But he had been more than happy to train her son in wielding both Guardian magic and witchcraft in his service. As Lord Ravencroft’s magical heir, if not his legal one, Alexander had been treated by his lordship as a convenient, albeit shameful tool: much like a servant, but with far less honesty involved.
I hoped Alexander’s new Order gave him the respect he had always deserved.
I hoped he was happier now than he had been five years ago.
I hoped I didn’t look like anywhere near as much of an utter idiot as I felt when I suddenly realized that I was gaping at him…again.
I slammed my mouth shut and turned to Mr. Gregson. “So,” I said. “You have a mission for us?”
“Indeed.” He was gazing at me with a look of subtle but unmistakable amusement on his face. It made me nervous even before he continued, “In fact, you are dressed rather appropriately for it. I take it your sisters are preparing to introduce you to Society?”
I winced. “Unfortunately.”
“Mm.” His spectacles glinted in the golden glow that emanated from the walls as he tilted his head like an inquisitive bird. “May I ask exactly when it will begin?”
The thought of it was like a stone sinking deep in my stomach, but I couldn’t refuse to answer. “In three days,” I admitted. “First, Elissa’s going to bring me to the Hadlows’ ball on Friday, and then Angeline’s inviting a large group to dinner on the following Wednesday, and…” I rolled to a sudden stop, realizing all four men were listening with sharp attention. “Surely you can’t be interested in all of that?”
“On the contrary.” Mr. Gregson nodded to the Marquess. “I take it you can secure an invitation for yourself to the Hadlows’ ball?”
The Marquess let out something that wasn’t quite a snort, but was as close as any really proper nobleman could come to it. “That should hardly present a difficulty.”
“I’ve already got one,” Mr. Packenham volunteered. “But what about…him?” He didn’t even bother to look at Alexander as he spoke. “I suppose he could mingle with the servants?”
“An ingenious idea,” said Mr. Gregson, “but, in fact, securing Mr. Harding an invitation should be perfectly straightforward, once the Hadlows are brought to understand that he is a family connection of mine from the North.”
Both of the other young men turned to stare in outright disbelief at Alexander.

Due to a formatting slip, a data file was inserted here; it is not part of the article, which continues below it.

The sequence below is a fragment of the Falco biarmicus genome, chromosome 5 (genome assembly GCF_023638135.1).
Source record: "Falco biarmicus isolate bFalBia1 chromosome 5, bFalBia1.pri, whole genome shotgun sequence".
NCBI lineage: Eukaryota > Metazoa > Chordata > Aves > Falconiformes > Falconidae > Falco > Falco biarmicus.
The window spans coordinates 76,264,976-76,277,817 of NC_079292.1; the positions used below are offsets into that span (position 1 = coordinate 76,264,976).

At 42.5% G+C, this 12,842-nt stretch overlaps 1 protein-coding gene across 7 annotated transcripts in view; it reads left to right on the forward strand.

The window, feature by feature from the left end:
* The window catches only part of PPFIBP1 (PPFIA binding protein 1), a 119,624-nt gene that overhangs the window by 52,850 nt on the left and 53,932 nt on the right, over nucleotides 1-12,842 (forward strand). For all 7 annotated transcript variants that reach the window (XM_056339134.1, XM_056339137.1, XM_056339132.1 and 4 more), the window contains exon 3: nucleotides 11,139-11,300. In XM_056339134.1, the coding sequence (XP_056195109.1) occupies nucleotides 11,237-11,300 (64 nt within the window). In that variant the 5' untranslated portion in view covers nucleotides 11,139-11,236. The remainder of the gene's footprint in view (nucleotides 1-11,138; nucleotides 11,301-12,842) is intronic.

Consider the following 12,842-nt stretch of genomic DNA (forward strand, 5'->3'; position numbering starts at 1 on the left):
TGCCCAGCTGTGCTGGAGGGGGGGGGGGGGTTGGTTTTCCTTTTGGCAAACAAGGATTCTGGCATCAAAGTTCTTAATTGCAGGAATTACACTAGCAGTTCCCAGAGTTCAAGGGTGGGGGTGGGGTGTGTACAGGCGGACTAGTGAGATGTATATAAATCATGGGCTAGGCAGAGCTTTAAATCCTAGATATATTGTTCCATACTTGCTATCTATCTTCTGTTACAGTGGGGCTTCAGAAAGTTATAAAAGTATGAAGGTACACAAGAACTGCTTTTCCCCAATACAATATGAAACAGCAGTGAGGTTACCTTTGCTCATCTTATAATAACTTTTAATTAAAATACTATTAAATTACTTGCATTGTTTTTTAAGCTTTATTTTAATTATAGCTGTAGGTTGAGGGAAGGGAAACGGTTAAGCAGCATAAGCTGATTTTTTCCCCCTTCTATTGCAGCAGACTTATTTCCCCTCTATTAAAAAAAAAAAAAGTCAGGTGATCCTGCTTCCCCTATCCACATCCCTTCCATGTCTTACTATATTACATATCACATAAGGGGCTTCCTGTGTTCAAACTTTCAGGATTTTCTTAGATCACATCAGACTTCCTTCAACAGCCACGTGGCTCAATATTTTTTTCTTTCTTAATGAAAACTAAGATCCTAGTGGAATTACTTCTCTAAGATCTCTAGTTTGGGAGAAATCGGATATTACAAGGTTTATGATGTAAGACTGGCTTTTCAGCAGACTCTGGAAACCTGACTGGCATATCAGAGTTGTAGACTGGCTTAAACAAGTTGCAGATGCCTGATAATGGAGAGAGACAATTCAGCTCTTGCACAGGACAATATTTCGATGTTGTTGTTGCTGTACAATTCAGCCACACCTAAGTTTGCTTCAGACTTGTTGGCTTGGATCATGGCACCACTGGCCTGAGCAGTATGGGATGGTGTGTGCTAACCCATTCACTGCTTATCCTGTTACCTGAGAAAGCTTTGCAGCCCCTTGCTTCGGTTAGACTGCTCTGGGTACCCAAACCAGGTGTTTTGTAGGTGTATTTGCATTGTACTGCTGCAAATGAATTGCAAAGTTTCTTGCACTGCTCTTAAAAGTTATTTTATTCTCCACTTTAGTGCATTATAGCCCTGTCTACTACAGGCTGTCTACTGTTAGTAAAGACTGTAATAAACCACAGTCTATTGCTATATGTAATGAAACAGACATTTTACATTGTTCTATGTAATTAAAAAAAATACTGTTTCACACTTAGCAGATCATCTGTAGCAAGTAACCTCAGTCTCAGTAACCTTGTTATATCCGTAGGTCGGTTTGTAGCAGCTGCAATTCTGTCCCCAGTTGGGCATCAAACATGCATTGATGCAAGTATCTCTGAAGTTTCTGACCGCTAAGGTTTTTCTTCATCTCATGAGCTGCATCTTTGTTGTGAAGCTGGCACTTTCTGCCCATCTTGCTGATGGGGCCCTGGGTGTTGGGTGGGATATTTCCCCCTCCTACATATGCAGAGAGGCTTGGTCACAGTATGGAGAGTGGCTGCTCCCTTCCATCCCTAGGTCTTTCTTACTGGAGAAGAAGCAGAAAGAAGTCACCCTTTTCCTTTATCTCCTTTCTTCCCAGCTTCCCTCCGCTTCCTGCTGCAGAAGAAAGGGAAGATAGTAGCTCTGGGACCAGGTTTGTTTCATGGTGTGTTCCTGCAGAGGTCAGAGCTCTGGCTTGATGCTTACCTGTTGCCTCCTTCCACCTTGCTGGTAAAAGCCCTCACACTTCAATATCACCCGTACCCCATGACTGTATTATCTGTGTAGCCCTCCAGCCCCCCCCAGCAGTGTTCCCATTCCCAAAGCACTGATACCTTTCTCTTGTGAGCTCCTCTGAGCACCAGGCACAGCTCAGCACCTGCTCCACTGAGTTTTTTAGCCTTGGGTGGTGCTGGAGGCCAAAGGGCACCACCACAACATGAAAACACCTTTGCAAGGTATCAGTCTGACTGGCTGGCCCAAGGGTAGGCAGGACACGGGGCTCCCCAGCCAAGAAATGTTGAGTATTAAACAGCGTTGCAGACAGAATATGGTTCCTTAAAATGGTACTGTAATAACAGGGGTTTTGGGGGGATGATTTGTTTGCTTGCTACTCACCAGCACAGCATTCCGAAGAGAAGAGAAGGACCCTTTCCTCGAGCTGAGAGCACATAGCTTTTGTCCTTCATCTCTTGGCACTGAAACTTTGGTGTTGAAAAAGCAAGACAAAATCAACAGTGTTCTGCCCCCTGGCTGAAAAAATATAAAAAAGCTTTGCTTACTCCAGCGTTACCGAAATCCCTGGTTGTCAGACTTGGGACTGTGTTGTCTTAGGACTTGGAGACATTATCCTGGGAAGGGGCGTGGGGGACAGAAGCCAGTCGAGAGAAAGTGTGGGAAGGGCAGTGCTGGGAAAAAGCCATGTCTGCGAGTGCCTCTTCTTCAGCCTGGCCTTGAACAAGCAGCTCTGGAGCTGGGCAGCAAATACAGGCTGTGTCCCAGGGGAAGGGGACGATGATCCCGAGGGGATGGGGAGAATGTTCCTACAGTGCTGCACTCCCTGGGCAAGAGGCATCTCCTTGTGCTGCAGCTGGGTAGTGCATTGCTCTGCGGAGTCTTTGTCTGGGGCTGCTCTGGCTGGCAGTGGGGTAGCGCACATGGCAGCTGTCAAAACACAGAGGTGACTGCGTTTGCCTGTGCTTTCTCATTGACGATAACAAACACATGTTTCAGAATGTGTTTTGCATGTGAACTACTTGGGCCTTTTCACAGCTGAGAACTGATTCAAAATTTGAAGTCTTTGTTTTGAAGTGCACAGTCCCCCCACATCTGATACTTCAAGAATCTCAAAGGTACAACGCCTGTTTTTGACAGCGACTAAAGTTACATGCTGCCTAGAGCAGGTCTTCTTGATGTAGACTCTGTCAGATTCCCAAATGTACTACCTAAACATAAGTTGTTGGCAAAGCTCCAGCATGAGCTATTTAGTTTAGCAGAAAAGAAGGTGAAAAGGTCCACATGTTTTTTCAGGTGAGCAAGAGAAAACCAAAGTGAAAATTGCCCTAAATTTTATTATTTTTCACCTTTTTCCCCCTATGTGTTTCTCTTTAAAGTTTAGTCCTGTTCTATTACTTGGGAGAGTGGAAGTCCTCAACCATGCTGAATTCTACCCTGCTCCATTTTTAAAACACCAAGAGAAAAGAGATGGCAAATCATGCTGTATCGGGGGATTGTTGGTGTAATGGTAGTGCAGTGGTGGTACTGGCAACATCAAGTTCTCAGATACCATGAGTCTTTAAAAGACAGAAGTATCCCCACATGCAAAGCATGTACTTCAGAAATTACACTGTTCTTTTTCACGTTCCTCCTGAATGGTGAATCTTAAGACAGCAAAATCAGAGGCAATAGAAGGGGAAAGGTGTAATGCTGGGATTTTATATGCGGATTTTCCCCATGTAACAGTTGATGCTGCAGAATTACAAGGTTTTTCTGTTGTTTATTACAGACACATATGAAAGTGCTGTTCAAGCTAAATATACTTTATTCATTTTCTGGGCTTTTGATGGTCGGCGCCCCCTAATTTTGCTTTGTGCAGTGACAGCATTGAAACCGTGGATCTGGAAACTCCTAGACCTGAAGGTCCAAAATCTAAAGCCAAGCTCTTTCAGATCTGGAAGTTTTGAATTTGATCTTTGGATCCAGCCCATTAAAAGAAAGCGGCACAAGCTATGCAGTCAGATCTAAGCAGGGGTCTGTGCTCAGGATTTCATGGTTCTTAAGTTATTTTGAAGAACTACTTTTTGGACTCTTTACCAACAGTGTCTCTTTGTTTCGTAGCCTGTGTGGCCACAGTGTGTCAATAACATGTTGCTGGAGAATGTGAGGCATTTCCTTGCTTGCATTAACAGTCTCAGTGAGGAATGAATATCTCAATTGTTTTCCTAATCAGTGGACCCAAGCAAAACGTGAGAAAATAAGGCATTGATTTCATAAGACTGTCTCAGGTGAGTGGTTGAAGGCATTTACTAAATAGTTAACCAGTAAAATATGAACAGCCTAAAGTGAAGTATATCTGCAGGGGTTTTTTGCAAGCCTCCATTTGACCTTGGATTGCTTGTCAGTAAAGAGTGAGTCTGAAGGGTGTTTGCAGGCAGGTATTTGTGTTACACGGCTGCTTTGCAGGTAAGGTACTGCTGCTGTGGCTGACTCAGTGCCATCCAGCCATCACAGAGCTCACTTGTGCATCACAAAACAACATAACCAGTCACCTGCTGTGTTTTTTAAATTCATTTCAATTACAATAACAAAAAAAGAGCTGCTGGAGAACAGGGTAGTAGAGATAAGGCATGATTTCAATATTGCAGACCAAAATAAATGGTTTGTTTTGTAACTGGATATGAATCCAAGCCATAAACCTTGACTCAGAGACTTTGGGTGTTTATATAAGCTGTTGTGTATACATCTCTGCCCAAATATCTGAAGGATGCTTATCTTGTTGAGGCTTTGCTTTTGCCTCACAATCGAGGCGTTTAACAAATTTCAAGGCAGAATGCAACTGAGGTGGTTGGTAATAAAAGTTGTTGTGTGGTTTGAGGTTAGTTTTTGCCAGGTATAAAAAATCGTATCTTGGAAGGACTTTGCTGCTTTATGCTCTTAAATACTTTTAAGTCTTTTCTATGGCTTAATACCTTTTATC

“I shall, of course, arrange for a new wardrobe,” Mr. Gregson added gently.
Alexander’s shoulders stiffened until I could almost read the protest in them, but he didn’t speak.
“But why?” I said. “Is something important happening at the ball? Because Elissa seemed to think it would be perfectly dreadf—I mean, perfectly proper.”
Alexander’s lips twitched as he met my eyes, warm understanding in his own. “Dreadfully proper, you mean?”
I rolled my eyes at him, ignoring the answering warmth in my chest. “You know what I mean.”
“I think we all do,” Mr. Gregson said, and sighed. “But that will make it all the more unexceptionable as a place to introduce three new suitors to your family.”
“What?” I was so shocked, I forgot to hold up my muslin draperies as I spun around. The sound of ripping fabric filled the air, but I didn’t bother to look down and see how much damage I had done. “You can’t be serious!”
The Head of the Guardians looked calmly back at me. “Can I not? Our illusionist is moving at exactly your sisters’ level of Society, stealing the guises of various members of the higher aristocracy in order to disguise his thefts in crowded ballrooms and dinner parties. How better could I place the four of you together to hunt him down at Society events than to inform the polite world that these three gentlemen are openly courting your hand in marriage?”
The Marquess looked as pained as if he’d just been asked to swallow an uncooked chicken.
Mr. Packenham snickered. “What ho, eh, Miss Stephenson? More fun than I was expecting from any mission.”
But I barely noticed either of their responses as I took in the undisguised horror on Alexander’s face.
So much for five years of fantasies.
I emerged from Elissa’s spare bedroom just in time to see Angeline hurrying up the stairs toward me.
“Oh, Lord, Kat!” Groaning, she came to a halt midway up the staircase. “First, I thought you’d fled for good out of some back window. Now you’ve managed to somehow rip all that fabric on your way?”
“Forgive me,” I said flatly, and lowered my head as I walked carefully down the steps, holding my torn muslin draperies around me. “I didn’t mean to do it.”
“Well, of course you didn’t mean to. You never…wait.” Her eyes narrowed. She put out one hand to stop me as I tried to step past her. “What’s happened?”